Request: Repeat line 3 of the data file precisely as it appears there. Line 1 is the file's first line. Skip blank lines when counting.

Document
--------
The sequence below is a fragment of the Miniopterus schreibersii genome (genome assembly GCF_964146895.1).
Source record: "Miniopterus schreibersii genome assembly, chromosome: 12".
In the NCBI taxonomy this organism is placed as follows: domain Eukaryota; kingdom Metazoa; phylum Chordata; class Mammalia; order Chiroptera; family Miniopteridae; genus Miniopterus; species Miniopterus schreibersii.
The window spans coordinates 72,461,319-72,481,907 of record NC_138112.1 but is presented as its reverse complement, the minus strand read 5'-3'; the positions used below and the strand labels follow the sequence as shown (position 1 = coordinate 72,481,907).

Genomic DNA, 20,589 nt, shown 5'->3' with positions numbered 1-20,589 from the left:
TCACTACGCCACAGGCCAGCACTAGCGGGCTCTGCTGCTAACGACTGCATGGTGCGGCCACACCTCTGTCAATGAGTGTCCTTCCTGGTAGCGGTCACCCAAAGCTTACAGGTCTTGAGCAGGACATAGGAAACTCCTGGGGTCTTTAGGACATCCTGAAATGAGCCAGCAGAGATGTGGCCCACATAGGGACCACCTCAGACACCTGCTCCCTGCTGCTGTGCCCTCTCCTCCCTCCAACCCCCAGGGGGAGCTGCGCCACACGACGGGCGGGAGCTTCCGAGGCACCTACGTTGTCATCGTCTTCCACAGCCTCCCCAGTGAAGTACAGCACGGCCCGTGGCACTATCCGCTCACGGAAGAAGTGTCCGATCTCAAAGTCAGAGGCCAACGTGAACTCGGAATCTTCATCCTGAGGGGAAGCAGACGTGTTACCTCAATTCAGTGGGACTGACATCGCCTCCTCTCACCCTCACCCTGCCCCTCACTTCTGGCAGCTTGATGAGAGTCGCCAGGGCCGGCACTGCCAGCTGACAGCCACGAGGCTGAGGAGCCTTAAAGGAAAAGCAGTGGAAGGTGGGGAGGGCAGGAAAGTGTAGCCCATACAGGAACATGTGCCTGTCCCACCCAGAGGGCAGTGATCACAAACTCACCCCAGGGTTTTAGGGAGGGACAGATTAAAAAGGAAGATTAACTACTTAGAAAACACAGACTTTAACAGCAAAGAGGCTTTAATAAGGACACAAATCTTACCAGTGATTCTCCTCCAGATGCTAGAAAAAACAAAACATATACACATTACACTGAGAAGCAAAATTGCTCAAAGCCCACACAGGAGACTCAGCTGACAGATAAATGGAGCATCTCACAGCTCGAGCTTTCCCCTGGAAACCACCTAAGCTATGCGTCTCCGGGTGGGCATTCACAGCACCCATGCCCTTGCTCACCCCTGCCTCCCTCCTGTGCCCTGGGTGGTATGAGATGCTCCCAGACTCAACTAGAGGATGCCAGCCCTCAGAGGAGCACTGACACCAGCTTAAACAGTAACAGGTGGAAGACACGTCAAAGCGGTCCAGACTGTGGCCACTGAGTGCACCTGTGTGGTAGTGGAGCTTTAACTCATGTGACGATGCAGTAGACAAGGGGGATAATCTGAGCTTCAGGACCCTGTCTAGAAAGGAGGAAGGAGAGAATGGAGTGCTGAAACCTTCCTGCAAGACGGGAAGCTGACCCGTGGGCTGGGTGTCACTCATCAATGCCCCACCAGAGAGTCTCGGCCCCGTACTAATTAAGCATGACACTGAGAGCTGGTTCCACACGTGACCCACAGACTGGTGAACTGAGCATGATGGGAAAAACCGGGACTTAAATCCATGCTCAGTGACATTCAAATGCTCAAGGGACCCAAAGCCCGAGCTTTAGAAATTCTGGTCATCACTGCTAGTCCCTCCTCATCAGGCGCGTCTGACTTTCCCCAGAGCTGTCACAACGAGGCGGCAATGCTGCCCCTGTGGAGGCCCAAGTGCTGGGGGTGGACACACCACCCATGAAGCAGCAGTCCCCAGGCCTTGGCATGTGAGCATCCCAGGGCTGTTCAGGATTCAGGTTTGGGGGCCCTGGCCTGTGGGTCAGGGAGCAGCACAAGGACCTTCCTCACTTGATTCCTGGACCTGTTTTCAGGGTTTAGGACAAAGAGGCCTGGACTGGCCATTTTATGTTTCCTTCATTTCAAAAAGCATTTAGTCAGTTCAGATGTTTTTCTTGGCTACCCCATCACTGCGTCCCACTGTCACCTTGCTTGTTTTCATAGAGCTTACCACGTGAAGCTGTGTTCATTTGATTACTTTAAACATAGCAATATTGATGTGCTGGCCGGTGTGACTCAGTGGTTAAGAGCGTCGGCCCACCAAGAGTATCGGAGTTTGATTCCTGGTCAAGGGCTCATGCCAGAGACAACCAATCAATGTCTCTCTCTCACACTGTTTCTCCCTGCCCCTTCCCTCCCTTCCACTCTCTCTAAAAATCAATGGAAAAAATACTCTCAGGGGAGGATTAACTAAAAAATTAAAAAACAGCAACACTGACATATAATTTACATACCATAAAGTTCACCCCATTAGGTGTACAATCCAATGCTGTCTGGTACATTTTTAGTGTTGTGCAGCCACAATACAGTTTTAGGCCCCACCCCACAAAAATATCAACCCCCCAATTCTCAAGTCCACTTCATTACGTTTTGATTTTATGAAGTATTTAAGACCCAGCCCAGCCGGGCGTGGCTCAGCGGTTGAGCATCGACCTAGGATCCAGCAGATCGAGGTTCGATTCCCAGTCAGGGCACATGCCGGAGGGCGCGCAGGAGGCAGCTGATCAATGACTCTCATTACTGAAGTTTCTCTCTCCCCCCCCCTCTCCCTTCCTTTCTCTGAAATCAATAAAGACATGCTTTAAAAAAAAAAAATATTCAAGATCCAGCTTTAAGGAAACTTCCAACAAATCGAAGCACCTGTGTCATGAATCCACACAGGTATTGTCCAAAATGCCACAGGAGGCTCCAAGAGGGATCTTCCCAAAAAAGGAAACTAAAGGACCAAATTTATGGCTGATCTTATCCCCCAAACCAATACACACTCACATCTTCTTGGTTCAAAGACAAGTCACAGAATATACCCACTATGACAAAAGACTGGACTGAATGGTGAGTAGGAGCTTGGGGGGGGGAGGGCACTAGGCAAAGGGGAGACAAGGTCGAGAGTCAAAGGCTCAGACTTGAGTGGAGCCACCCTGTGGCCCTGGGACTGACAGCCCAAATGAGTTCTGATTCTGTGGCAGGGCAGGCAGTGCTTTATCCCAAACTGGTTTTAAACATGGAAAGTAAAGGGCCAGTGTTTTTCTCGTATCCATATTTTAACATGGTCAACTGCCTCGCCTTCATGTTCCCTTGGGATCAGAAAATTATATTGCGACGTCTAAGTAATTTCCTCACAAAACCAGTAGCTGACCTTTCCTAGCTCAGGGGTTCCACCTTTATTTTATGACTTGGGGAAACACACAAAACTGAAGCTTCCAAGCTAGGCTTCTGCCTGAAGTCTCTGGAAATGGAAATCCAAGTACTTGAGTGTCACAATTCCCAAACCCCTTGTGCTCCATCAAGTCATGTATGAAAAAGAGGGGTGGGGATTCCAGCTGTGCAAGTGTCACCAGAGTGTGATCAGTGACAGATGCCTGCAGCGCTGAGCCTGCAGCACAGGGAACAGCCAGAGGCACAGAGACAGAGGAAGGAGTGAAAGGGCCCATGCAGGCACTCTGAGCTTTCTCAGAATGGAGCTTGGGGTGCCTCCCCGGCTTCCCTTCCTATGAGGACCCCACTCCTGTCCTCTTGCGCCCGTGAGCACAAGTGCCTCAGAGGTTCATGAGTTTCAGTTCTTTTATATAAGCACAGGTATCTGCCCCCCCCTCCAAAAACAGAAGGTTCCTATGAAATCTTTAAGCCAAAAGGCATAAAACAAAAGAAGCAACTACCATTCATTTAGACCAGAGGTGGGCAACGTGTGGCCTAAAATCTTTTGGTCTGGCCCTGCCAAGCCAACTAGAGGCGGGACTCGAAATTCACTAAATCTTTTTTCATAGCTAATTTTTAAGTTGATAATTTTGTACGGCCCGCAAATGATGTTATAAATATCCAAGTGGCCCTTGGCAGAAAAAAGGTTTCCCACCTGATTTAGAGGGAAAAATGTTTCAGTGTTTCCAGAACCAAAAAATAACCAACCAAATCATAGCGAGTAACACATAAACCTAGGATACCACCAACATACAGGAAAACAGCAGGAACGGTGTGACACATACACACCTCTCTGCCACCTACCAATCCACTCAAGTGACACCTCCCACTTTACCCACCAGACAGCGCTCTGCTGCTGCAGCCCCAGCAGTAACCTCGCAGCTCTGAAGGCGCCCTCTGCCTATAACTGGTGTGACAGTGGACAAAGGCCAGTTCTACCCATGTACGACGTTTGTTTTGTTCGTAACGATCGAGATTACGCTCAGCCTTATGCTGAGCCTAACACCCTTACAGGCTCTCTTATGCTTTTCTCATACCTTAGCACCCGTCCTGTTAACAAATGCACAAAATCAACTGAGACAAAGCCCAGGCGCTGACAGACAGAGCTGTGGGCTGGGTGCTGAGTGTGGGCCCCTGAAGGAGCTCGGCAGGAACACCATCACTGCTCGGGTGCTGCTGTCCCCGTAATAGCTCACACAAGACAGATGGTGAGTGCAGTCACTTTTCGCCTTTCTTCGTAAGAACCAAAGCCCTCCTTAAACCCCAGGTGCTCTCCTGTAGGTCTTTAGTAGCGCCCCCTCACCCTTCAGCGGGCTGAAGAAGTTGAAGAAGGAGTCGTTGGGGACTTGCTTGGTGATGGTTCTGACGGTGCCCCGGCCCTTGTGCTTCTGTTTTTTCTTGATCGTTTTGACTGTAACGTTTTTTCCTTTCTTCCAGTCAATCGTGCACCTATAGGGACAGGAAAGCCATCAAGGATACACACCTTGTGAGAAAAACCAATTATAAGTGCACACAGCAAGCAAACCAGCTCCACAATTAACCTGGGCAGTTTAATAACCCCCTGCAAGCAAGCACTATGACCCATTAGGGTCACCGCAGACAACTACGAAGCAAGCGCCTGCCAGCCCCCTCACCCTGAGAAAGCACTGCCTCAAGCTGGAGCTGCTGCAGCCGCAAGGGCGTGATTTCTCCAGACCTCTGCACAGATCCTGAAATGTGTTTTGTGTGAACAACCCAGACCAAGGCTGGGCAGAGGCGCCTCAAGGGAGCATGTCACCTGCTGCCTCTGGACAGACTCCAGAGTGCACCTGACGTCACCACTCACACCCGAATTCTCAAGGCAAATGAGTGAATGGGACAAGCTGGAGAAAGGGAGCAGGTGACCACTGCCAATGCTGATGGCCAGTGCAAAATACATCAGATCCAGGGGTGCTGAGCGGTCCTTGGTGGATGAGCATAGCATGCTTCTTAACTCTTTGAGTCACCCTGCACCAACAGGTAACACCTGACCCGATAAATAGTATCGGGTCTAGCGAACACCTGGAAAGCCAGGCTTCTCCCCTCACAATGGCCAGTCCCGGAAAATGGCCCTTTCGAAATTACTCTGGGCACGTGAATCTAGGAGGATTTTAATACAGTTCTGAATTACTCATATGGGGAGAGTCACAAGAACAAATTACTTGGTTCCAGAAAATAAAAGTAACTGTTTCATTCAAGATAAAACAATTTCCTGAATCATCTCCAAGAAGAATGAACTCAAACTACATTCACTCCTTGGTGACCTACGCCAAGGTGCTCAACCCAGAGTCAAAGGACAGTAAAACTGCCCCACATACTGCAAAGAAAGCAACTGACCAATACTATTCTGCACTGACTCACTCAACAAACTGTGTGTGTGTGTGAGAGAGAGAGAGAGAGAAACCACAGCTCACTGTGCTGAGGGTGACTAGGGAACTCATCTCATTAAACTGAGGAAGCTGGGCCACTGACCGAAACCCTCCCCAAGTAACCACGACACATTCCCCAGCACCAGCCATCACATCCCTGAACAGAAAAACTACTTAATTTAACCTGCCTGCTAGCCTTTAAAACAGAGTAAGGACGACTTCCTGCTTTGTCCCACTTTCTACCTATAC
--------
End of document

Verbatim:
In the NCBI taxonomy this organism is placed as follows: domain Eukaryota; kingdom Metazoa; phylum Chordata; class Mammalia; order Chiroptera; family Miniopteridae; genus Miniopterus; species Miniopterus schreibersii.